Parallel Worlds

I put on my white coat today and ventured into the pediatric HIV clinic at our medical center here in the US. (Sometimes, I need to remind myself what it looks like to be a doctor here.)

Dr Vreeman And Dr Miffy

Dr. Vreeman with clinic sidekick, Dr. Miffy

The clinic in Indianapolis offers an interesting counterpoint to the pediatric HIV clinics where I spend so much of my time in Kenya. At first, the differences are the most obvious thing. The clinic here cares for all of the children infected with HIV in our state, a total of 45 patients. In contrast, in Kenya, the AMPATH clinic at the referral center alone routinely sees 90 children in one day and cares for almost 100X as many children in total - 4,355 as of July. In the clinic here, they daily order lab tests we only dream of - viral load measures EVERY THREE MONTHS to monitor exactly how well we are waging the war against the virus! (That's like telling me you buy yourself a diamond every three months!) Viral genotypes whenever you want them to determine just what the sneaky tricks the virus has adopted to resist the medicines! HLA types to see if the child is going to have an allergic reaction to one of the HIV medicines! And, they have a plethora of medicines at their disposal to concoct just the right mixture for a child's age and virus and history.  Almost as extravagant is the luxury of time - an entire morning to see 6 children (and no long lines of families crowded onto benches in the hallway, each waiting their turn).

There are other differences too. I saw some American adolescents grappling with brand new infections, the tragic results of their own sexual encounters. In Kenya, I mostly see children whose infections were passed to them through their mother's blood or milk, and so this is less familiar ground for me. And perhaps the most clear sign that I have been doing clinic in Kenya a lot more than clinic here was that the privacy and spaciousness of the exam rooms caught me off guard. I would give almost anything to exchange my shared, divided-by-a-curtain-if-I'm-lucky exam space for the private comfort of the average exam room here! The exam rooms felt so huge and grand and luxurious.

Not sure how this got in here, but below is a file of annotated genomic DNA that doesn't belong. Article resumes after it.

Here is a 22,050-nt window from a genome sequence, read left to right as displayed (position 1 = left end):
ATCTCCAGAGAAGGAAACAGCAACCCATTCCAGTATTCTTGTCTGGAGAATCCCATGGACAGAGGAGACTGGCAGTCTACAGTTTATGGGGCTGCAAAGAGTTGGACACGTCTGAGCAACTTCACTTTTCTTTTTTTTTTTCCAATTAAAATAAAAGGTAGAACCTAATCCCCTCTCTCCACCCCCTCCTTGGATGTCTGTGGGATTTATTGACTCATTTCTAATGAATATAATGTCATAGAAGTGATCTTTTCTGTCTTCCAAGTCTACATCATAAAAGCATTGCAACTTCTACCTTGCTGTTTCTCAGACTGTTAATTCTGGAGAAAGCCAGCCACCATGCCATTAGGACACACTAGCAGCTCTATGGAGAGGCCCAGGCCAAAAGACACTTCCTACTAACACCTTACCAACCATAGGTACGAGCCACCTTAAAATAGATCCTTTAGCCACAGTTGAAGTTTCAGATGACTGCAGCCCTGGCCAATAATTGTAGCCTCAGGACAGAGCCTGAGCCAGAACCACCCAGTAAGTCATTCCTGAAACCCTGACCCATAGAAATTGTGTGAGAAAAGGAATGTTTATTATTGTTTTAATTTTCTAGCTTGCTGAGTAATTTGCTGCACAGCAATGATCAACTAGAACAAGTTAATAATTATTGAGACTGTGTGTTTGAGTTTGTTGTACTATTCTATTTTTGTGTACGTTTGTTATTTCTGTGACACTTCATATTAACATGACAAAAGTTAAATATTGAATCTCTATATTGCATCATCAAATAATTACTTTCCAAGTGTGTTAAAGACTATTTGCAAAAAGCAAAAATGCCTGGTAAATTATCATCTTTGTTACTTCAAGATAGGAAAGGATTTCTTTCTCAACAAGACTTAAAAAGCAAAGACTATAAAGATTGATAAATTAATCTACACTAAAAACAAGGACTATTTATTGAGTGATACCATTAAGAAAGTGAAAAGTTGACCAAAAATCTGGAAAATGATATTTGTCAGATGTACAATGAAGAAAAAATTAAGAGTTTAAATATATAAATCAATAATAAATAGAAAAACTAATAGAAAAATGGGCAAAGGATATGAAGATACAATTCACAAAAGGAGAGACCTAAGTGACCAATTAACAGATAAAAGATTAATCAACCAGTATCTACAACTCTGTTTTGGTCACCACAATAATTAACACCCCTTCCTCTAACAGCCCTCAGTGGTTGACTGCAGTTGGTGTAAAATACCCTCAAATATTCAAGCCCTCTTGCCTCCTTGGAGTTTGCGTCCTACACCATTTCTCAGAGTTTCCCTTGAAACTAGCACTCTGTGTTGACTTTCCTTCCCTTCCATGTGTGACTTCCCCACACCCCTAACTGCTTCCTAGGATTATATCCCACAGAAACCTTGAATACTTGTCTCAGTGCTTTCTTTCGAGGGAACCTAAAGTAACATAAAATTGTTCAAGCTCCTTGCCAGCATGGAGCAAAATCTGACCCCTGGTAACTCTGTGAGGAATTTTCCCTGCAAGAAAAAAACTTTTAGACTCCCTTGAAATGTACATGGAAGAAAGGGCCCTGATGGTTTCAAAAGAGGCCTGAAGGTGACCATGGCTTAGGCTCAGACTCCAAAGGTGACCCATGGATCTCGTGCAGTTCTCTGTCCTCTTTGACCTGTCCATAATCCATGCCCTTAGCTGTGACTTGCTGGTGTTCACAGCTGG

And yet, despite all of those resources, a children's HIV clinic anywhere can look and sound pretty much the same. There are the same questions: How long do I have to take these medicines? Will I be able to grow up? To have children? Should I tell my friends? Will I be OK? There are children growing up with aunts and uncles and grandparents and adoptive parents instead of their biological parents. There are the stories of rejection and stigma and the stories of acceptance and love. There are the adults - doctors and families and social workers and nurses - struggling with how and when to tell the children that they have HIV. There are the confessions of "No, I'm not really taking all of my medicines." There are the struggles with how to make the medicines easier to take, less likely to make you sick, less likely to be forgotten.

So, we have plenty to learn from each other. As much as I can learn from the array of medicines here (so many protease inhibitors! Fusion inhibitors!), I can also share about how we're working on protocols and materials for informing children about their infection and how we are trying to assess adherence to the medications. Learning on all sides as we fight together against this blasted virus.

Posted at 14:42

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